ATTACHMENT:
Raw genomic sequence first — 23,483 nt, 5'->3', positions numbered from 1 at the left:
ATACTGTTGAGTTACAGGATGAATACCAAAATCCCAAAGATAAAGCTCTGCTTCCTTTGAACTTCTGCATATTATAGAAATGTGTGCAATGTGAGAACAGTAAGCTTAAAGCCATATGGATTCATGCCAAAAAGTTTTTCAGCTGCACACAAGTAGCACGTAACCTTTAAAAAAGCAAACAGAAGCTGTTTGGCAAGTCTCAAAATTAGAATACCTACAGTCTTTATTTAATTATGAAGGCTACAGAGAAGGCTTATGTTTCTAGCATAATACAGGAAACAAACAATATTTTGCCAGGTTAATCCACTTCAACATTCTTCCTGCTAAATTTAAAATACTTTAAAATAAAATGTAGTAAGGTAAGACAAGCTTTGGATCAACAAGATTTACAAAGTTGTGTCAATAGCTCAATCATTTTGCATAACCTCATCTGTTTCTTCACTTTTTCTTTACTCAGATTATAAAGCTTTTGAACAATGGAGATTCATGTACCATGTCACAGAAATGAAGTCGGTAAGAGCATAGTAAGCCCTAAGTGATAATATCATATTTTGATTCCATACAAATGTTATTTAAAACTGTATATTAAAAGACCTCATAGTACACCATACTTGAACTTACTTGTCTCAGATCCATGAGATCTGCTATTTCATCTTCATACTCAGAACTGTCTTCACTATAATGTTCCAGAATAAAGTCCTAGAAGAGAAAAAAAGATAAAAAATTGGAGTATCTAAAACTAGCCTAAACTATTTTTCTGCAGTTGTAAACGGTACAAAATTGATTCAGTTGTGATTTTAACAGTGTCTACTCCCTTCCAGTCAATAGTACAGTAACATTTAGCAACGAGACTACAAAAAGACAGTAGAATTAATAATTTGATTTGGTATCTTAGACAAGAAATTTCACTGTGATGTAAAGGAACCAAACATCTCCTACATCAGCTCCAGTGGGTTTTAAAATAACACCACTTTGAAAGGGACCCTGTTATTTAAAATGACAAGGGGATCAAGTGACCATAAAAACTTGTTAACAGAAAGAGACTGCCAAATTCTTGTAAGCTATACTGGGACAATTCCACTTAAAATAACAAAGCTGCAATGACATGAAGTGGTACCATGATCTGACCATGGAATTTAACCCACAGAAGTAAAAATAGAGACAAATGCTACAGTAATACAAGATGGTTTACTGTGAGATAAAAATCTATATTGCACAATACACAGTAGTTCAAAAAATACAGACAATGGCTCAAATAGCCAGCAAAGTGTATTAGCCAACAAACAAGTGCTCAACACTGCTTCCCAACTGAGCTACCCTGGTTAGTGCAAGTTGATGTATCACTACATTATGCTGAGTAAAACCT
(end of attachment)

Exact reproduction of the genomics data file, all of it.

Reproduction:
Raw genomic sequence first — 23,483 nt, 5'->3', positions numbered from 1 at the left:
ATACTGTTGAGTTACAGGATGAATACCAAAATCCCAAAGATAAAGCTCTGCTTCCTTTGAACTTCTGCATATTATAGAAATGTGTGCAATGTGAGAACAGTAAGCTTAAAGCCATATGGATTCATGCCAAAAAGTTTTTCAGCTGCACACAAGTAGCACGTAACCTTTAAAAAAGCAAACAGAAGCTGTTTGGCAAGTCTCAAAATTAGAATACCTACAGTCTTTATTTAATTATGAAGGCTACAGAGAAGGCTTATGTTTCTAGCATAATACAGGAAACAAACAATATTTTGCCAGGTTAATCCACTTCAACATTCTTCCTGCTAAATTTAAAATACTTTAAAATAAAATGTAGTAAGGTAAGACAAGCTTTGGATCAACAAGATTTACAAAGTTGTGTCAATAGCTCAATCATTTTGCATAACCTCATCTGTTTCTTCACTTTTTCTTTACTCAGATTATAAAGCTTTTGAACAATGGAGATTCATGTACCATGTCACAGAAATGAAGTCGGTAAGAGCATAGTAAGCCCTAAGTGATAATATCATATTTTGATTCCATACAAATGTTATTTAAAACTGTATATTAAAAGACCTCATAGTACACCATACTTGAACTTACTTGTCTCAGATCCATGAGATCTGCTATTTCATCTTCATACTCAGAACTGTCTTCACTATAATGTTCCAGAATAAAGTCCTAGAAGAGAAAAAAAGATAAAAAATTGGAGTATCTAAAACTAGCCTAAACTATTTTTCTGCAGTTGTAAACGGTACAAAATTGATTCAGTTGTGATTTTAACAGTGTCTACTCCCTTCCAGTCAATAGTACAGTAACATTTAGCAACGAGACTACAAAAAGACAGTAGAATTAATAATTTGATTTGGTATCTTAGACAAGAAATTTCACTGTGATGTAAAGGAACCAAACATCTCCTACATCAGCTCCAGTGGGTTTTAAAATAACACCACTTTGAAAGGGACCCTGTTATTTAAAATGACAAGGGGATCAAGTGACCATAAAAACTTGTTAACAGAAAGAGACTGCCAAATTCTTGTAAGCTATACTGGGACAATTCCACTTAAAATAACAAAGCTGCAATGACATGAAGTGGTACCATGATCTGACCATGGAATTTAACCCACAGAAGTAAAAATAGAGACAAATGCTACAGTAATACAAGATGGTTTACTGTGAGATAAAAATCTATATTGCACAATACACAGTAGTTCAAAAAATACAGACAATGGCTCAAATAGCCAGCAAAGTGTATTAGCCAACAAACAAGTGCTCAACACTGCTTCCCAACTGAGCTACCCTGGTTAGTGCAAGTTGATGTATCACTACATTATGCTGAGTAAAACCT